* ANA will offer a quarter of new shares overseas
* Airline ordered 20 Boeing 787 Dreamliners in February
* ANA may reduce business-class seating in new planes (Adds detail, comment)
TOKYO, Nov 27 (Reuters) - Japan’s biggest airline ANA Holdings said on Friday it will issue new shares to raise $3.2 billion, much of which will be used to fund its orders of fuel-efficient Boeing 787 Dreamliner jets.
Like other big global airlines ANA has been making cost cuts, including pay reductions, to cope with a coronavirus-driven travel slump.
But while many other airlines have been deferring widebodied plane deliveries to safeguard their finances, ANA has opted to stick with its pre-pandemic 787 orders from Boeing.
It says the 787, which is smaller than other widebody models, will be a cost effective alternative to bigger planes that may struggle to make money even after the coronavirus crisis ends.
“On routes to Europe and the United States we flew the Boeing 777, but after the coronavirus, rather than 777 capacity, the 787 is going to be a better size,” ANA Senior Vice President Kimihiro Nakahori said at a press briefing.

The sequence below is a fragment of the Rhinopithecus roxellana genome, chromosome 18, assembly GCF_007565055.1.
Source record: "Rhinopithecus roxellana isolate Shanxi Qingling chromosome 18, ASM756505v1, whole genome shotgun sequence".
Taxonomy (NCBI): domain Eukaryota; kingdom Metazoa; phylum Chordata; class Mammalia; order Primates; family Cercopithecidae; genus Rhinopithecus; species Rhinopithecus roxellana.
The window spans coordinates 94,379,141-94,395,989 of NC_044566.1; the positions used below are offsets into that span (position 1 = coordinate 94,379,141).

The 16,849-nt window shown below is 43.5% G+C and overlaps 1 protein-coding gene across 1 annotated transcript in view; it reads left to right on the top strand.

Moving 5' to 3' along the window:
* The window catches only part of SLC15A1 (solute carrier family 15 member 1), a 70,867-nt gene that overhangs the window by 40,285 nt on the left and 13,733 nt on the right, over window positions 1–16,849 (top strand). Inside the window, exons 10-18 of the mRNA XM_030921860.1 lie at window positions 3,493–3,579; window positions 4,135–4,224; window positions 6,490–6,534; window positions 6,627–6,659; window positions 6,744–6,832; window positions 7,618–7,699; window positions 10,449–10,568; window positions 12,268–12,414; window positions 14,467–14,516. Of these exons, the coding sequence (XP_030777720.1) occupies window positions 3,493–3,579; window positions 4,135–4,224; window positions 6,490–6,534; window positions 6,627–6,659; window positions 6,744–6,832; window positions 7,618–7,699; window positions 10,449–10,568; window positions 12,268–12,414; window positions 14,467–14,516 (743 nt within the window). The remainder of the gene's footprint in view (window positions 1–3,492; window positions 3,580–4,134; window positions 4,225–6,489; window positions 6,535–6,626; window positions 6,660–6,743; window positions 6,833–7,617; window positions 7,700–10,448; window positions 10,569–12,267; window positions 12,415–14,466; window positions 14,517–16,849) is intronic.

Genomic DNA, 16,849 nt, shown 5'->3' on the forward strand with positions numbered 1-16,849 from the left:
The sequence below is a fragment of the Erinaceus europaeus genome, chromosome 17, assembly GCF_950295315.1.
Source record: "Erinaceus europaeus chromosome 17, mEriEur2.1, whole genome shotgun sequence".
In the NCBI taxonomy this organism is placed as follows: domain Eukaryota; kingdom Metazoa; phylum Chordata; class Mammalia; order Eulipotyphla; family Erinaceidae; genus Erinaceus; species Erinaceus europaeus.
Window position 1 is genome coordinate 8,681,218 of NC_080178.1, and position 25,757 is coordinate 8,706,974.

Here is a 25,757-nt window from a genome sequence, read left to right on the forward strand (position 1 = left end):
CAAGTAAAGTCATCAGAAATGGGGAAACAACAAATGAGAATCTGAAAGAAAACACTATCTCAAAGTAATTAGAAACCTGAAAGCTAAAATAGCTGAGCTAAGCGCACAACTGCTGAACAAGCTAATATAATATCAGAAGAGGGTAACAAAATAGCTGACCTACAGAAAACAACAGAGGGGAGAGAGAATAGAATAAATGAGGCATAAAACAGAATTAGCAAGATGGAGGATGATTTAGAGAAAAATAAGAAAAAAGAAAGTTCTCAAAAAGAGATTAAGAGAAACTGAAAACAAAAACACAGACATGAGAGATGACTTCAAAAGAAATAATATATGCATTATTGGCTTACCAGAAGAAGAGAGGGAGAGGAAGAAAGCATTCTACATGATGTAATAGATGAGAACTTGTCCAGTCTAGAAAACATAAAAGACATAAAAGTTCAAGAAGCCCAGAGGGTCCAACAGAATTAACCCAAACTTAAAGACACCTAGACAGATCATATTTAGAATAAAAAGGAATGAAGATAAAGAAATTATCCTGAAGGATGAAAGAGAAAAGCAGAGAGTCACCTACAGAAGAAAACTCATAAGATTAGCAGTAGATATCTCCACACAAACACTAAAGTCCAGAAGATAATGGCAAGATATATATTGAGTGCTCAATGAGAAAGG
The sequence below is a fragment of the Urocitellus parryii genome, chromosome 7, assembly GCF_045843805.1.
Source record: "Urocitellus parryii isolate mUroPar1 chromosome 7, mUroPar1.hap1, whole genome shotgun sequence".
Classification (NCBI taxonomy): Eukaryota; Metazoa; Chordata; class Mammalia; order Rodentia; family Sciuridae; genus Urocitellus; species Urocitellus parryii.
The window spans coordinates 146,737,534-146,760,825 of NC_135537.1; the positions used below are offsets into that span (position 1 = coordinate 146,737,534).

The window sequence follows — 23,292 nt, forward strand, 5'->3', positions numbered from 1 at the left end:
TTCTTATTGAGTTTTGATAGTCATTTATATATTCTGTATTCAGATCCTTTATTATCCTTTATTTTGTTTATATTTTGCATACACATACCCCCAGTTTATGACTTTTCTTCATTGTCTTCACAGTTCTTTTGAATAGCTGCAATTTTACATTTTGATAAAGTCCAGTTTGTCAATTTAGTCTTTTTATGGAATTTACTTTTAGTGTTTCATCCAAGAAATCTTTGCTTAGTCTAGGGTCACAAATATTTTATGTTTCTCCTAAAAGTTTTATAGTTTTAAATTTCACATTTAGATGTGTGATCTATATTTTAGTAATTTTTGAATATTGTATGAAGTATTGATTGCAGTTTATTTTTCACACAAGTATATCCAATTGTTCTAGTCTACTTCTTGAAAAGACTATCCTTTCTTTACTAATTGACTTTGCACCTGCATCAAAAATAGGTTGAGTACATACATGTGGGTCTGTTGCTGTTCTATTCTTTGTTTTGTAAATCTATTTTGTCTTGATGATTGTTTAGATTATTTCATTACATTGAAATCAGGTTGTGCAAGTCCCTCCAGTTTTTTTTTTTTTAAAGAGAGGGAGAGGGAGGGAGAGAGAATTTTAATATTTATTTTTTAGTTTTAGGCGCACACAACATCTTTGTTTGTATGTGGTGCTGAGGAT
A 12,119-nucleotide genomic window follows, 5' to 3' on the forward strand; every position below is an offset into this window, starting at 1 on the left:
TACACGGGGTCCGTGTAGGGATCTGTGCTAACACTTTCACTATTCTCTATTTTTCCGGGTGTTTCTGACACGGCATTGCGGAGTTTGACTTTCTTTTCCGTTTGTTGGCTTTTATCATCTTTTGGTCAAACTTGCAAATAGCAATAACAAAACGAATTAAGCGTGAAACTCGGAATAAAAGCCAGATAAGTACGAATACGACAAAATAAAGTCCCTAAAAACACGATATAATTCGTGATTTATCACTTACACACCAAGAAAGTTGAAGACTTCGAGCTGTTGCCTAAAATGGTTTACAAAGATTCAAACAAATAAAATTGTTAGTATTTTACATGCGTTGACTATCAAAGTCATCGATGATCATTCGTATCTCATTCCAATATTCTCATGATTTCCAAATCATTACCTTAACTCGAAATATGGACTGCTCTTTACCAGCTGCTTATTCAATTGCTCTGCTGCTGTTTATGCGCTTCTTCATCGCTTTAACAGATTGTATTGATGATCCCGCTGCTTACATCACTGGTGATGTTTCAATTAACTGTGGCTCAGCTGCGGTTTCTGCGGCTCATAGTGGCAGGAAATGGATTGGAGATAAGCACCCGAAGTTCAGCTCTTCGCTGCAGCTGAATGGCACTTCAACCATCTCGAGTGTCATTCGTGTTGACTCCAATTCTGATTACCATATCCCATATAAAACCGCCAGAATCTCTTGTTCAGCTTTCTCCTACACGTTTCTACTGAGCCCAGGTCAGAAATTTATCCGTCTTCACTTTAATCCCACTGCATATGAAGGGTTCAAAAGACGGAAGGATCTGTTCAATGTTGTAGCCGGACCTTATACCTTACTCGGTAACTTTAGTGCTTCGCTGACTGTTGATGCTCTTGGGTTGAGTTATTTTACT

In February the airline, which was the launch customer for the carbon-fibre 787, ordered 20 new Dreamliners worth $5 billion at list price, bringing its total orders to 100 planes.
Some of those may be configured with fewer business-class seats, Nakahori said, because ANA expects a quicker rebound in leisure travel.
ANA does not expect its home market to recover for two years, and has forecast the downturn in international travel to last until 2024. The carrier last month forecast a record operating loss of 505 billion yen for the year to March 31.
Its first share issue since 2012 comes after ANA last month secured $3.8 billion in subordinated loans to replenish its cash reserves.
Of the 14 million shares it plans to issue, ANA said it will offer a quarter to overseas investors.
ANA picked Nomura Holdings and Goldman Sachs Group as two of the global coordinators for its first share offering since 2012, sources earlier told Reuters. ANA declined to identify the coordinators. (Reporting by Tim Kelly; Editing by Sam Holmes, Lincoln Feast and Jan Harvey)